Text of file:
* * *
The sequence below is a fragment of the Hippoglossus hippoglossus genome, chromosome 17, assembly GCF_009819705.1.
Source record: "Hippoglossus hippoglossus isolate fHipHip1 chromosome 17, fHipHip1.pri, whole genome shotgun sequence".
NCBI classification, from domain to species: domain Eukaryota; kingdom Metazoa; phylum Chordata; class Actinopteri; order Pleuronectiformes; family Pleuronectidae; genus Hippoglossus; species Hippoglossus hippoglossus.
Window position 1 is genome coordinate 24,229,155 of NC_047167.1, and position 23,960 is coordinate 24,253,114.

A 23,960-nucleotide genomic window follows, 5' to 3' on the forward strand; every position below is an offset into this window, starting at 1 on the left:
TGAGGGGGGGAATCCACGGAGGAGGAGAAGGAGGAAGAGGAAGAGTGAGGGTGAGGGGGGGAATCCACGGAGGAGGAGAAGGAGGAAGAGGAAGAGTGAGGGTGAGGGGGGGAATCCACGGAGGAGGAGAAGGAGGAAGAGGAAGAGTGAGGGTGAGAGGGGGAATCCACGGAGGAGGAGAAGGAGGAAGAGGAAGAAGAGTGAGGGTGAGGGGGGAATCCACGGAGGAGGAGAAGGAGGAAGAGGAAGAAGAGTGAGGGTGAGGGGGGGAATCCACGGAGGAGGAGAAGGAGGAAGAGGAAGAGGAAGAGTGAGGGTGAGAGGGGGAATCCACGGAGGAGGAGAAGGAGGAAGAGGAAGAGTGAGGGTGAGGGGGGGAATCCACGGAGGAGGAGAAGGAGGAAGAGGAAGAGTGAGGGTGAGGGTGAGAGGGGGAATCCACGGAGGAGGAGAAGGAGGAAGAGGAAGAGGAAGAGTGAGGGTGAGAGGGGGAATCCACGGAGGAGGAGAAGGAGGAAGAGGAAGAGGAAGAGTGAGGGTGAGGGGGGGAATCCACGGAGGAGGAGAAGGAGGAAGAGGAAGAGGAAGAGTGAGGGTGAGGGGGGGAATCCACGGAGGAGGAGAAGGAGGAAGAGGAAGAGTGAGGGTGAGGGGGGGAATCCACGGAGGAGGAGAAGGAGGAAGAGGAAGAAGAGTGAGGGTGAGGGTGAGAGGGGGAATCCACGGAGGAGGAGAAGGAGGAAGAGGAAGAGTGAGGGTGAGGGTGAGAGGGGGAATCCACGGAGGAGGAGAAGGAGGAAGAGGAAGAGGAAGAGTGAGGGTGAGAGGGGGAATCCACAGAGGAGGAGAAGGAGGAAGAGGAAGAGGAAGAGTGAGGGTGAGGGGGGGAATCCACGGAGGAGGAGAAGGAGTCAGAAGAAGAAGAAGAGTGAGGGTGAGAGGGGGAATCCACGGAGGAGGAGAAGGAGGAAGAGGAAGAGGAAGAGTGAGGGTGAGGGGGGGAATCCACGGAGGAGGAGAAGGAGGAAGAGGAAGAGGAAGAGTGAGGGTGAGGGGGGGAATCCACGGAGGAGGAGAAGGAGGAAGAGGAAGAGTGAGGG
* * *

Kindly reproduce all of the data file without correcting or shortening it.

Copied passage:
The sequence below is a fragment of the Hippoglossus hippoglossus genome, chromosome 17, assembly GCF_009819705.1.
Source record: "Hippoglossus hippoglossus isolate fHipHip1 chromosome 17, fHipHip1.pri, whole genome shotgun sequence".
NCBI classification, from domain to species: domain Eukaryota; kingdom Metazoa; phylum Chordata; class Actinopteri; order Pleuronectiformes; family Pleuronectidae; genus Hippoglossus; species Hippoglossus hippoglossus.
Window position 1 is genome coordinate 24,229,155 of NC_047167.1, and position 23,960 is coordinate 24,253,114.

A 23,960-nucleotide genomic window follows, 5' to 3' on the forward strand; every position below is an offset into this window, starting at 1 on the left:
TGAGGGGGGGAATCCACGGAGGAGGAGAAGGAGGAAGAGGAAGAGTGAGGGTGAGGGGGGGAATCCACGGAGGAGGAGAAGGAGGAAGAGGAAGAGTGAGGGTGAGGGGGGGAATCCACGGAGGAGGAGAAGGAGGAAGAGGAAGAGTGAGGGTGAGAGGGGGAATCCACGGAGGAGGAGAAGGAGGAAGAGGAAGAAGAGTGAGGGTGAGGGGGGAATCCACGGAGGAGGAGAAGGAGGAAGAGGAAGAAGAGTGAGGGTGAGGGGGGGAATCCACGGAGGAGGAGAAGGAGGAAGAGGAAGAGGAAGAGTGAGGGTGAGAGGGGGAATCCACGGAGGAGGAGAAGGAGGAAGAGGAAGAGTGAGGGTGAGGGGGGGAATCCACGGAGGAGGAGAAGGAGGAAGAGGAAGAGTGAGGGTGAGGGTGAGAGGGGGAATCCACGGAGGAGGAGAAGGAGGAAGAGGAAGAGGAAGAGTGAGGGTGAGAGGGGGAATCCACGGAGGAGGAGAAGGAGGAAGAGGAAGAGGAAGAGTGAGGGTGAGGGGGGGAATCCACGGAGGAGGAGAAGGAGGAAGAGGAAGAGGAAGAGTGAGGGTGAGGGGGGGAATCCACGGAGGAGGAGAAGGAGGAAGAGGAAGAGTGAGGGTGAGGGGGGGAATCCACGGAGGAGGAGAAGGAGGAAGAGGAAGAAGAGTGAGGGTGAGGGTGAGAGGGGGAATCCACGGAGGAGGAGAAGGAGGAAGAGGAAGAGTGAGGGTGAGGGTGAGAGGGGGAATCCACGGAGGAGGAGAAGGAGGAAGAGGAAGAGGAAGAGTGAGGGTGAGAGGGGGAATCCACAGAGGAGGAGAAGGAGGAAGAGGAAGAGGAAGAGTGAGGGTGAGGGGGGGAATCCACGGAGGAGGAGAAGGAGTCAGAAGAAGAAGAAGAGTGAGGGTGAGAGGGGGAATCCACGGAGGAGGAGAAGGAGGAAGAGGAAGAGGAAGAGTGAGGGTGAGGGGGGGAATCCACGGAGGAGGAGAAGGAGGAAGAGGAAGAGGAAGAGTGAGGGTGAGGGGGGGAATCCACGGAGGAGGAGAAGGAGGAAGAGGAAGAGTGAGGG